This issue starts off with Black Lantern Pariah raising up an entire planet: the planet Xanshi. John Stewart — Green Lantern 2814.2 — is there to witness the reassembly of one of his greatest failures. The rest of the universe is almost as lucky. This issue gives us some more battles in the War of Light. Zamaron is under siege from the Sinestro Corps who are seeking to reclaim their captured comrades before the Zamarons can convert the captured Sinestro Corps members to Star Sapphires. Sinestro, himself, engages Carol Ferris in battle, which leads to some more revelations about Sinestro.
Johns puts a great deal of focus on Hal Jordan’s former allies and enemies in the battle between Star (Carol) Sapphire and Sinestro. He then spins around the rest of the universe to catch up on the other battles, leaving very little room for any substantive Green Lantern appearances. Despite that, this issue is an engaging read that offers plenty of action and excitement. Mahnke feeds off of that excitement and gives us visuals that press the boundaries of the page. Mahnke’s art has an edge of creepiness to it and when the creepy Black Lanterns appear, everything else seems “normal” in comparison. Sinestro, for example, is creepy and conniving, but next to the Black Lanterns that show up on Zamaron, he’s Brad Pitt.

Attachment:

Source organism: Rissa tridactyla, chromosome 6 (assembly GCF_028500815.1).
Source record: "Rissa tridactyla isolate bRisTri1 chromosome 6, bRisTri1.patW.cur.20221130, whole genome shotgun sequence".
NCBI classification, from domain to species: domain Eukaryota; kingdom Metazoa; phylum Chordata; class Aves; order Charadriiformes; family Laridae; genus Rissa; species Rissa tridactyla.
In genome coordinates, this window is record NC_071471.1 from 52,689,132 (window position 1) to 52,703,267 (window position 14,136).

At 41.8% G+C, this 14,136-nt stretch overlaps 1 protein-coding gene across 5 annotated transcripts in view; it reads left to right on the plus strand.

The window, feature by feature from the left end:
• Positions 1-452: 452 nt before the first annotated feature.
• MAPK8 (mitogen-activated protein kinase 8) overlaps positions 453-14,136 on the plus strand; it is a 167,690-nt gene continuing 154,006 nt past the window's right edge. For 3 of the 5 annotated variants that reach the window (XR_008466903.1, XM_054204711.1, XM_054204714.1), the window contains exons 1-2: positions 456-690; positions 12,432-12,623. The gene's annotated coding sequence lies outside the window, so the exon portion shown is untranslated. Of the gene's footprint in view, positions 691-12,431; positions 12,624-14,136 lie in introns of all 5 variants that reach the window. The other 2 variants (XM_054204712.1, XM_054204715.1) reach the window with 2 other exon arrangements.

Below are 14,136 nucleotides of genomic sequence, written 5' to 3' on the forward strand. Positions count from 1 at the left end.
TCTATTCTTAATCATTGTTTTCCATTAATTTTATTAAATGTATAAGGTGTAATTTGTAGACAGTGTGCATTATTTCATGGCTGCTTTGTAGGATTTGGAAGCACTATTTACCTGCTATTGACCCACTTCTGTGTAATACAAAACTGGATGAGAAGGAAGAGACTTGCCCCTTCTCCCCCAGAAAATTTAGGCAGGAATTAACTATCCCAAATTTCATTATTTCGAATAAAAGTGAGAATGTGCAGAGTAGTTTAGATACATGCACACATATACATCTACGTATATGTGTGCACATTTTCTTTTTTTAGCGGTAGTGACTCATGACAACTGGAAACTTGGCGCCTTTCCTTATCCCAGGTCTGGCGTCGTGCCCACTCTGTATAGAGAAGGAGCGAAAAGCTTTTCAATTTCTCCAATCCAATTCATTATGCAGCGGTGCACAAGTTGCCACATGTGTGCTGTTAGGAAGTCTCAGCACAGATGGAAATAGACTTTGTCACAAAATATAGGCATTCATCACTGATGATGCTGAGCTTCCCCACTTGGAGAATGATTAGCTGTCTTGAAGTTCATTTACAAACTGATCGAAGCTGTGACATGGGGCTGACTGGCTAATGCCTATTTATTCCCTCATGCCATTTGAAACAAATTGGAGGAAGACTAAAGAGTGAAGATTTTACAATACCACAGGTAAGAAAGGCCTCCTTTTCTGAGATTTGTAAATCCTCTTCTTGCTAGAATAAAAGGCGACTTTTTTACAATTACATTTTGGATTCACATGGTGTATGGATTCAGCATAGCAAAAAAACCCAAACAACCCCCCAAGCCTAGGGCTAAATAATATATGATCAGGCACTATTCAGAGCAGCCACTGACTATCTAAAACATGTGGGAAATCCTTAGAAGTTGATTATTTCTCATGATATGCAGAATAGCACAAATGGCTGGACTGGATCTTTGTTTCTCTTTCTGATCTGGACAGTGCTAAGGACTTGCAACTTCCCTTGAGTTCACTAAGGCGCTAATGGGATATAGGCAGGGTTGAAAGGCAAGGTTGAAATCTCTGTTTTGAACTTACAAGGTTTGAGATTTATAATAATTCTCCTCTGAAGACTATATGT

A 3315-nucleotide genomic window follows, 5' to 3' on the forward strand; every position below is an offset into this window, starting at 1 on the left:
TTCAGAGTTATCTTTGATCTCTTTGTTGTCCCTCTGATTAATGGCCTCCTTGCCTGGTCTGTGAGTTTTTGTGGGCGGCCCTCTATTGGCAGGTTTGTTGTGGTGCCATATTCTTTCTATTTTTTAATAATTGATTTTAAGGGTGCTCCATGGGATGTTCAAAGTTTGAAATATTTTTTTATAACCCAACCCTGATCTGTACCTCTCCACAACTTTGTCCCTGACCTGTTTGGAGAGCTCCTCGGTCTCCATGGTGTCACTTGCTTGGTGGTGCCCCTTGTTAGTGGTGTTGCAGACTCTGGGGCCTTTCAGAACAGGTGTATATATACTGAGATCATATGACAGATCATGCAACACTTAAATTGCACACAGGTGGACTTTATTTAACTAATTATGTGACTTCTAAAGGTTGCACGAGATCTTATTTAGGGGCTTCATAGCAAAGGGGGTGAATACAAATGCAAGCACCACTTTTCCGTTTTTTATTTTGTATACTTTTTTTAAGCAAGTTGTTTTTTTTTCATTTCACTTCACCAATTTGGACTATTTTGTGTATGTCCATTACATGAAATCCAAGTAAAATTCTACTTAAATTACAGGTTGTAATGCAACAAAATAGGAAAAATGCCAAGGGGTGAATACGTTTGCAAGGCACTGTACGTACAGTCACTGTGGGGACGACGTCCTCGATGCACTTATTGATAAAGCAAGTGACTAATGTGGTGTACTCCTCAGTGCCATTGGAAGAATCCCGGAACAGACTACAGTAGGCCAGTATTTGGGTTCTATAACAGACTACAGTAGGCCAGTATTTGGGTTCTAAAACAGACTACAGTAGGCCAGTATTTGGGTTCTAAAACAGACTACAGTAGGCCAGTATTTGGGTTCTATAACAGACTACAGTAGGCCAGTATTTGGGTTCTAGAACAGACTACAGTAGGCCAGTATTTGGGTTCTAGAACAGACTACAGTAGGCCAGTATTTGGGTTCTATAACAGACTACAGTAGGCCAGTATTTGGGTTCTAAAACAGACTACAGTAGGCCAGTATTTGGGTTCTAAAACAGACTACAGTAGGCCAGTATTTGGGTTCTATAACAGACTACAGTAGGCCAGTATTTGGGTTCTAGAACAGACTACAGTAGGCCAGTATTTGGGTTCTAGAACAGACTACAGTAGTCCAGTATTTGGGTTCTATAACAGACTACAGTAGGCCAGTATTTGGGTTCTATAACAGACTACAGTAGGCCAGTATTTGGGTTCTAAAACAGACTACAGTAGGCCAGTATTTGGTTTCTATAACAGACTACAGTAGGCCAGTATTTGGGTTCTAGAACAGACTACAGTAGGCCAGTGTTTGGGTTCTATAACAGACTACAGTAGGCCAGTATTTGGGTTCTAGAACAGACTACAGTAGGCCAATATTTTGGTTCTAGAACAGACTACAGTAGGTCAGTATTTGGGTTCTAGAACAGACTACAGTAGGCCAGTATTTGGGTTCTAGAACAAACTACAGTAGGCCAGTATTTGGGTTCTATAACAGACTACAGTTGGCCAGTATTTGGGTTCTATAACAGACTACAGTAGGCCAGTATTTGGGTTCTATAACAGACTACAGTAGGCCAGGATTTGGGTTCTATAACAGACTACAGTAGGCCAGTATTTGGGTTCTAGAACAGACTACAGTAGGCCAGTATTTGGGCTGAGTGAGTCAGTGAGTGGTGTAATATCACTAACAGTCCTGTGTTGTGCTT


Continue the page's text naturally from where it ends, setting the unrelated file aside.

Mahnke’s art is given room to shine as the dead rise on Ysmault, Qward, Okaara, and Oa in addition to the aforementioned Zamaron. The planet Odym, home of the Blue Lanterns, does not host any Black Lanterns, but the rings circle about the planet, like vultures waiting to reap the benefits of the battle between Agent Orange and the Blue Lanterns. Scar’s continuing dialog with the evil off-screen voice shines some light on the big bad’s quest to claim or shut down all of the various Lanterns. With Black Lanterns attacking (or in Oa’s case conquering) the homeworlds of the various Corps, the “Blackest Night” seems near its pinnacle.
This story has been building quite nicely and while Hal Jordan might be absent from this title this month, I certainly don’t feel as though I missed him. Without him, this issue feels almost like supplemental material to a greater story elsewhere, but the fact that “supplemental material” can be this enticing a read speaks volumes for the great story that Geoff Johns and crew have offered up to us.